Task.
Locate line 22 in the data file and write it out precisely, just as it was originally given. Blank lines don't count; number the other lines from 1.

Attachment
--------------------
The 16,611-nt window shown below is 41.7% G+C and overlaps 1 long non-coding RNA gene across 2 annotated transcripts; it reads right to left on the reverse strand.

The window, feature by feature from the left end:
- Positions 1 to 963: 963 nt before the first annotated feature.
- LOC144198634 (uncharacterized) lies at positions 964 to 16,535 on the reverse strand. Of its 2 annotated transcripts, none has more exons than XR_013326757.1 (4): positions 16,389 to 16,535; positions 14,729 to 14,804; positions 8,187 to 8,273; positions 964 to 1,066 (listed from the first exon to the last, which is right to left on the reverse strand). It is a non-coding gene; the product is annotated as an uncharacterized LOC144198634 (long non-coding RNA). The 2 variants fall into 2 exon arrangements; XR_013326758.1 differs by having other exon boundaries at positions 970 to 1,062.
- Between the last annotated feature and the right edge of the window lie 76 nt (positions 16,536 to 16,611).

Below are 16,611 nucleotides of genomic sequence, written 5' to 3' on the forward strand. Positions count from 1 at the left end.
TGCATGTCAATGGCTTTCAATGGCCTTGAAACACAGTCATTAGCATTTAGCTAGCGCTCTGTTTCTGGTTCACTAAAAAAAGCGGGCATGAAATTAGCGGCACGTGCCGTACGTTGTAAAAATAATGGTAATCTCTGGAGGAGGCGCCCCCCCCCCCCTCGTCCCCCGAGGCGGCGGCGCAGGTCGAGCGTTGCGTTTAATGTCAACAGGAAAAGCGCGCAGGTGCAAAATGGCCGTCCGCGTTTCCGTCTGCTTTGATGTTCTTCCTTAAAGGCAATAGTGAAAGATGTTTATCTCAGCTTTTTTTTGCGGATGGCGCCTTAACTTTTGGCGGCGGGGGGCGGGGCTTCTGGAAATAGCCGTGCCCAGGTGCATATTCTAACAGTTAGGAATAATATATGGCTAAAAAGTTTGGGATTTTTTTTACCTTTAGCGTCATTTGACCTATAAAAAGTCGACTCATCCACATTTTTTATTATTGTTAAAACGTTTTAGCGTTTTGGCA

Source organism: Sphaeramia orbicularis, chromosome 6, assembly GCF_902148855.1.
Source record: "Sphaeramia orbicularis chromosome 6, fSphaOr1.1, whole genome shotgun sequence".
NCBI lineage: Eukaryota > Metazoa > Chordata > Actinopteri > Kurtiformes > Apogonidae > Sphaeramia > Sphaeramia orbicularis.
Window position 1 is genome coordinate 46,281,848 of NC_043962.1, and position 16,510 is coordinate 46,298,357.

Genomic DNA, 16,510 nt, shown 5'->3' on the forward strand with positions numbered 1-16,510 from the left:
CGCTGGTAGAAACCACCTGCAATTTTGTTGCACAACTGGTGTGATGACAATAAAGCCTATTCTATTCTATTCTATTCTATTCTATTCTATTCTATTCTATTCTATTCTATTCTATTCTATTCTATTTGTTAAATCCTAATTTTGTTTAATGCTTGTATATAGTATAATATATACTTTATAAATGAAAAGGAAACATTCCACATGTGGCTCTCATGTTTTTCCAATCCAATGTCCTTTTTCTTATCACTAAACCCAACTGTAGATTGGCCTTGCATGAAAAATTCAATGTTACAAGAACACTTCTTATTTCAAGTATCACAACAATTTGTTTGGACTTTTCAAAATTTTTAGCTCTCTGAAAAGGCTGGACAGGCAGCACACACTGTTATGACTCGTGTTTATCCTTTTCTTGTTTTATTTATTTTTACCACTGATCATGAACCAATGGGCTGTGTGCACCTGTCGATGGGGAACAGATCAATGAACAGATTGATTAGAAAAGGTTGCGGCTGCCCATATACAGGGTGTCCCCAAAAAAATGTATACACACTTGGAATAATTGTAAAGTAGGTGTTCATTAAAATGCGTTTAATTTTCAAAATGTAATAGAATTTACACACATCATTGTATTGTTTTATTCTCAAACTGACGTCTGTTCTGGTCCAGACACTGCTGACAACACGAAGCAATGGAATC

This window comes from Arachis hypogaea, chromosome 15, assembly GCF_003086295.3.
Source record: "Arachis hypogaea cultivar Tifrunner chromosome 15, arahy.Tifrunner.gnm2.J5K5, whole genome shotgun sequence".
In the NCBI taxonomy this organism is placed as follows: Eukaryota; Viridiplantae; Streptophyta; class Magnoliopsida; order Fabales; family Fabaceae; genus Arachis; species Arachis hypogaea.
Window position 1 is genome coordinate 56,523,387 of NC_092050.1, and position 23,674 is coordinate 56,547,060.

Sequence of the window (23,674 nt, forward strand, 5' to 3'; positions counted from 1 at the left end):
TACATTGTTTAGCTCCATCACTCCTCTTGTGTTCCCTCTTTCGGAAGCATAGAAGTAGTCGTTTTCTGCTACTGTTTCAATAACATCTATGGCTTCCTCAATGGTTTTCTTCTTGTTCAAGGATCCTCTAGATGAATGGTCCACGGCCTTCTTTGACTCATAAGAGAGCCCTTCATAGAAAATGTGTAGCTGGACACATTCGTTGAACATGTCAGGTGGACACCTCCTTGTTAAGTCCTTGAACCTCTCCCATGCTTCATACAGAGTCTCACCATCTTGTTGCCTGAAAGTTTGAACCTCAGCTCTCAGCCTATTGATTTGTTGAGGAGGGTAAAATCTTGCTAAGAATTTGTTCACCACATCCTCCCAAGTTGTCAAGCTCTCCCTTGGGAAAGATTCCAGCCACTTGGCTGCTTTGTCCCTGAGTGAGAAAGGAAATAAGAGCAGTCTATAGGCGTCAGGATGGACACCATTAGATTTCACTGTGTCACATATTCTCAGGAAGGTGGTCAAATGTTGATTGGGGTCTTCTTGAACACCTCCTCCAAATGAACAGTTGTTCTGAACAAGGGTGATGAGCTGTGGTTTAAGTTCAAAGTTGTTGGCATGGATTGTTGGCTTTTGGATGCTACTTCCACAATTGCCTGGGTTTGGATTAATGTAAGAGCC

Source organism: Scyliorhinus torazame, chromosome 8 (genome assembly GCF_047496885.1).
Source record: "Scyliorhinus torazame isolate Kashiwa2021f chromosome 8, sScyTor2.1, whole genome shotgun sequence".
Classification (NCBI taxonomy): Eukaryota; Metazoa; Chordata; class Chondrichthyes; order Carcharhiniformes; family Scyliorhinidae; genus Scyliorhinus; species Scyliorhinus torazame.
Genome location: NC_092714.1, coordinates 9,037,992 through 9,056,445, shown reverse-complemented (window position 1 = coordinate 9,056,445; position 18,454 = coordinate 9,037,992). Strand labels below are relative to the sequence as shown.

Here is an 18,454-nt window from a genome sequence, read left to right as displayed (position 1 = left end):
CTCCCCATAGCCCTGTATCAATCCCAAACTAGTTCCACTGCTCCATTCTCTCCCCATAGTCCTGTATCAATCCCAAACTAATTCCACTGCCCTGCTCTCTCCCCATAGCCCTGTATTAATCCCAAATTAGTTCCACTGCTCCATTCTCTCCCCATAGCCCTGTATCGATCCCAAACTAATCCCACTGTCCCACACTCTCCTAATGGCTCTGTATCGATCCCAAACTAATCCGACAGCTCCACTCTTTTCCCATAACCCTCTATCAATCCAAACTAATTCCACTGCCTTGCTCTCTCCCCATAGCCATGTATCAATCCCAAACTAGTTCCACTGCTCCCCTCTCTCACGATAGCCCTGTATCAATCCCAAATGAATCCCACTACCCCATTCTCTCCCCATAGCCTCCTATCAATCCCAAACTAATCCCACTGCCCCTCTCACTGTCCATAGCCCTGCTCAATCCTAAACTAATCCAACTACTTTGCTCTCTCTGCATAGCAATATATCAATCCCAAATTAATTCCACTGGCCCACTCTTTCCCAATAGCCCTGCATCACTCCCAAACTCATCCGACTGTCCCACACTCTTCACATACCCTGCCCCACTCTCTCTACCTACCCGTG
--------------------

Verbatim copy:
Classification (NCBI taxonomy): Eukaryota; Metazoa; Chordata; class Chondrichthyes; order Carcharhiniformes; family Scyliorhinidae; genus Scyliorhinus; species Scyliorhinus torazame.